It’s worth adding that while there were some big names who were against Hertl’s celebration, he did have one big defense. Joe Thornton made a NSFW comment that arguably ended up being more famous than the goal itself. Those comments also ended up sparking another separate controversy about when a reporter should regard what’s being said in a locker room as off the record.

Another person whose take is interesting is the person on the receiving end of the goal, Biron. He enjoyed a 508-game NHL career and Hertl’s goal was scored in his 507th contest. Rather than be upset with the goal specifically, Biron was more upset with his play and the situation he was in with the Rangers at the twilight of his career.

“Our bench were going to gun for him, obviously, because it’s 8-2, he scored four goals, and he’s celebrating like he just won the Stanley Cup,” Biron told The Athletic in 2018. “I didn’t really realize (Hertl) celebrating too much, but I know that our players after the game said some of the veterans like Couture and Joe (Thornton) got up over the bench and said don’t worry, we’ll talk to him. … The (Sharks) veterans were like, we know he overdid it.

“But the kid was young, his family was in the stands, it’s exciting. I get that. There’s a bit of old school/new school (debate) that goes into that. So I wasn’t mad because of the goal itself. It was more the situation. It was kind of the beginning of the end. I played in St. Louis a few days later and it didn’t go well, and I was like, it’s time to move on.”

As for Hertl, that four-goal game offered a window into his potential. In the years that followed, there would be growing pains, until he really began to click late in 2017-18 and then broke out in 2018-19 with 35 goals and 74 points in 77 games. He’s carried that success into this season as well and is now one of the cornerstones of the Sharks’ offense. He even added two more hat tricks back in January, but for me that fourth goal back in 2013 remains the most memorable moment of his career, both for what it was and for the discuss it sparked.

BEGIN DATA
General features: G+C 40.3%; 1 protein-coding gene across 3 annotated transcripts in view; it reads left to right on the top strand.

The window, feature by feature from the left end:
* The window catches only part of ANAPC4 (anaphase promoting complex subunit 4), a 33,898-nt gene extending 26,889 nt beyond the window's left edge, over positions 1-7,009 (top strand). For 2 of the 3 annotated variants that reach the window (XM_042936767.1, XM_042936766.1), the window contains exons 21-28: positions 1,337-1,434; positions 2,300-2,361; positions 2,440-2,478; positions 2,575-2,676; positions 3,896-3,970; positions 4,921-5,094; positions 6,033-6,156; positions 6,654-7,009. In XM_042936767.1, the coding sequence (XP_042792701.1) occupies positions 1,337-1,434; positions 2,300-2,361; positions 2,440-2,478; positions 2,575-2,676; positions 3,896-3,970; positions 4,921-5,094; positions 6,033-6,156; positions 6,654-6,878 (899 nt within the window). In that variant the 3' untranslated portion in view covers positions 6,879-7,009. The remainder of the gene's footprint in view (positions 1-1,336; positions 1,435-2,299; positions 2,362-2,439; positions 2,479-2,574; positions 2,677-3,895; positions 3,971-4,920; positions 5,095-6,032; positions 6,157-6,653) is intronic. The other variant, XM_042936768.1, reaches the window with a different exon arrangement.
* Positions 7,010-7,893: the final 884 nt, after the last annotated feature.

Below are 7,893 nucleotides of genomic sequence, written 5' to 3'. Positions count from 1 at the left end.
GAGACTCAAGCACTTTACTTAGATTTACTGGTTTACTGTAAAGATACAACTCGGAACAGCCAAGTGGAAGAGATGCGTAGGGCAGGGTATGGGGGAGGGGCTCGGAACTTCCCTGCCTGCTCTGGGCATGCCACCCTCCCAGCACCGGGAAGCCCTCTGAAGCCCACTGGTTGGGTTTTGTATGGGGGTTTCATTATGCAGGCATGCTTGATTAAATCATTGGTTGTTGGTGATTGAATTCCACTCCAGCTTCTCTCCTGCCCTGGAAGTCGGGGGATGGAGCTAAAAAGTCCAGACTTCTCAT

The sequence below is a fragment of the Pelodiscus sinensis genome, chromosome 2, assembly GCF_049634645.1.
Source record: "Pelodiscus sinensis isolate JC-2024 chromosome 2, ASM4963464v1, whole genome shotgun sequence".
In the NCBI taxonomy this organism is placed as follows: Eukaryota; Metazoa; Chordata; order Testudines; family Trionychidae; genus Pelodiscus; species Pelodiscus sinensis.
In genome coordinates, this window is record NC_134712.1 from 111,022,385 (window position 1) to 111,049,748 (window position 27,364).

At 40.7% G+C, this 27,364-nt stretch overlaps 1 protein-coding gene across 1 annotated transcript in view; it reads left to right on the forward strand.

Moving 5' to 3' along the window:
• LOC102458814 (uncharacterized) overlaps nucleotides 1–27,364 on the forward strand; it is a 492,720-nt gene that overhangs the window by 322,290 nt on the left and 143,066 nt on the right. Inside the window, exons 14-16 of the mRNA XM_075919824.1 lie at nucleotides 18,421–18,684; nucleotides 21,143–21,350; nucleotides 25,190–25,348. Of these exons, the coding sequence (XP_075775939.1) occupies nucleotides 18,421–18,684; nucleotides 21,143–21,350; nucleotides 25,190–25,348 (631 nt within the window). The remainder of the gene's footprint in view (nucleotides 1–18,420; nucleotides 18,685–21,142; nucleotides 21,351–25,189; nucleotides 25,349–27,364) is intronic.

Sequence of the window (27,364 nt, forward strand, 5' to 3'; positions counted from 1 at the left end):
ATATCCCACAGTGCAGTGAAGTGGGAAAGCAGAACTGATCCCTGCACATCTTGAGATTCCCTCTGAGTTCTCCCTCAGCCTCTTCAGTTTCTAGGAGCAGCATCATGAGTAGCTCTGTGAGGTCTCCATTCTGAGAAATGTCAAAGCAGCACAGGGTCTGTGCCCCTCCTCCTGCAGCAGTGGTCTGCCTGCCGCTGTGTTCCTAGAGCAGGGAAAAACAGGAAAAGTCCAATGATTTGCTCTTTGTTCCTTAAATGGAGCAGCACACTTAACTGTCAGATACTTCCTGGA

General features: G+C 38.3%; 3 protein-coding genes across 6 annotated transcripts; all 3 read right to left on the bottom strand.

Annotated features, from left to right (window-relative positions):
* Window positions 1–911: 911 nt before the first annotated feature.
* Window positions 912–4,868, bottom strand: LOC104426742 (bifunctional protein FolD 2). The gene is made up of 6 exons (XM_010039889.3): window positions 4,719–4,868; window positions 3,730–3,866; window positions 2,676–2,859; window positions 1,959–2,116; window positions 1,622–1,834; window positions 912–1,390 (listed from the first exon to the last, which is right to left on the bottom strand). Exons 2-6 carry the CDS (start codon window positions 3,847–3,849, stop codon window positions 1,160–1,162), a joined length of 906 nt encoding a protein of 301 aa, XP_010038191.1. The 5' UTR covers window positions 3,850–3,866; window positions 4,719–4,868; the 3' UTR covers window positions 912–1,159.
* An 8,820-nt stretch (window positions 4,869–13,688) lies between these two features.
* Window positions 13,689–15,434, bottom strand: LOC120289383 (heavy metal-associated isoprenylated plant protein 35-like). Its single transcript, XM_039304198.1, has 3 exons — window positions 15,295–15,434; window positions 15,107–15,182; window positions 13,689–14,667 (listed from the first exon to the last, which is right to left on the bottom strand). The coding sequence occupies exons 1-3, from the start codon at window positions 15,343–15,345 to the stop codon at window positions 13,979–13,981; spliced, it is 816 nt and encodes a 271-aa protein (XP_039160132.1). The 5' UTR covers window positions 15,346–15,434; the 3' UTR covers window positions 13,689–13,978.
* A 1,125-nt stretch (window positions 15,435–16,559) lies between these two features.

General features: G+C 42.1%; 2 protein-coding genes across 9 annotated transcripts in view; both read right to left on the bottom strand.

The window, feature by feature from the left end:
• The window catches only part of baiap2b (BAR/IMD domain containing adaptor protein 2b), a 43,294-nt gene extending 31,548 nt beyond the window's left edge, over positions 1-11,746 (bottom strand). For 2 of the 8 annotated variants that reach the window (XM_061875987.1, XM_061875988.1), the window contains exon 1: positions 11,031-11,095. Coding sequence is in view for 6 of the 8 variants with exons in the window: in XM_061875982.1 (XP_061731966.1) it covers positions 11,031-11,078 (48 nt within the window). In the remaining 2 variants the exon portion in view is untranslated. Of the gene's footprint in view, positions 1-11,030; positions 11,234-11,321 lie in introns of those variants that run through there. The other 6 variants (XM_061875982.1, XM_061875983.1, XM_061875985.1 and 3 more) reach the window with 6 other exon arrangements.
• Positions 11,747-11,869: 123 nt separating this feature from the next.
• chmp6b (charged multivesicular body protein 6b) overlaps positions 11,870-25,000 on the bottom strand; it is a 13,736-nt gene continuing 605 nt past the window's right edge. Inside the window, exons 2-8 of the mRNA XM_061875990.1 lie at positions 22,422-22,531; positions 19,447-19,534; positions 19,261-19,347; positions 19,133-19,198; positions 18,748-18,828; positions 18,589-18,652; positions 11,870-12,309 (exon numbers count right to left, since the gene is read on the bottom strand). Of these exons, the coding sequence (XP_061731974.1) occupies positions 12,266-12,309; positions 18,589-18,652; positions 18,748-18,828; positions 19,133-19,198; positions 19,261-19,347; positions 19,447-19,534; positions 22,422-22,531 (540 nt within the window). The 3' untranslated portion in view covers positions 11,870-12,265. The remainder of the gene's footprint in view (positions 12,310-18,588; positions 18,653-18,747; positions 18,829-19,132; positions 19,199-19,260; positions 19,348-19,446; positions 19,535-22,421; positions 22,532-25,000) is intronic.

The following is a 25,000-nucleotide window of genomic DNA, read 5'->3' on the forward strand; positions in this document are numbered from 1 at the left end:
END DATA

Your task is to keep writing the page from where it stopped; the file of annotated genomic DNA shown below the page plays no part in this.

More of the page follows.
PREVIOUSLY ON MY FAVORITE GOAL
McCarty shows off goal-scoring hands during 1997 Cup Final
Ovechkin scores ‘The Goal’ as a rookie
Malik’s stunning shootout winner
Paul Henderson scores for Canada
Lemieux’s end-to-end masterpiece; Hextall scores again

For everything fantasy hockey, check out Rotoworld’s Player News, and follow @Rotoworld_ HK and @RyanDadoun on Twitter.

My Favorite Goal: Lemieux’s end-to-end masterpiece; Hextall scores again

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Welcome to “My Favorite Goal,” a regular feature from NBC Sports where our writers and personalities remember the goals that have meant the most to them. These goals have left a lasting impression and there’s a story behind each one.

Today, we have two selections from our NHL on NBC analysts. First, Patrick Sharp’s choice is one of the NHL’s most famous goals.

With the Pittsburgh Penguins holding a 2-1 lead in the second period of Game 2 of the 1991 Stanley Cup Final, Mario Lemieux took a pass from Phil Bourque and proceeded to make mince meat out of the Minnesota North Stars. Shawn Chambers, Neil Wilkinson and Jon Casey had no chance at defending “Le Manifique.”

The Penguins would go on the win the game 4-1 and the series in six games to take home their first Stanley Cup title.

Our second choice is from Keith Jones, who picked a goal that made NHL playoff history.

A year and a half after Ron Hextall became the first goaltender to actually shoot and score a goal, he became the first to do it in the playoffs against the Washington Capitals. The Philadelphia Flyers netminder had always wanted to score in a game and was going to take advantage of every opportunity that was presented.

While Billy Smith was the first goalie to be credited with a goal, no NHL netminder had shot the puck down the ice at an empty net and scored until Hextall first accomplished the feat in Dec. 1987 against the Boston Bruins. He was the first to do it twice.

PREVIOUSLY ON MY FAVORITE GOAL
McCarty shows off goal-scoring hands during 1997 Cup Final
Ovechkin scores ‘The Goal’ as a rookie
Malik’s stunning shootout winner
Paul Henderson scores for Canada

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Sean Leahy is a writer for Pro Hockey Talk on NBC Sports. Drop him a line at phtblog@nbcsports.com or follow him on Twitter @Sean_Leahy.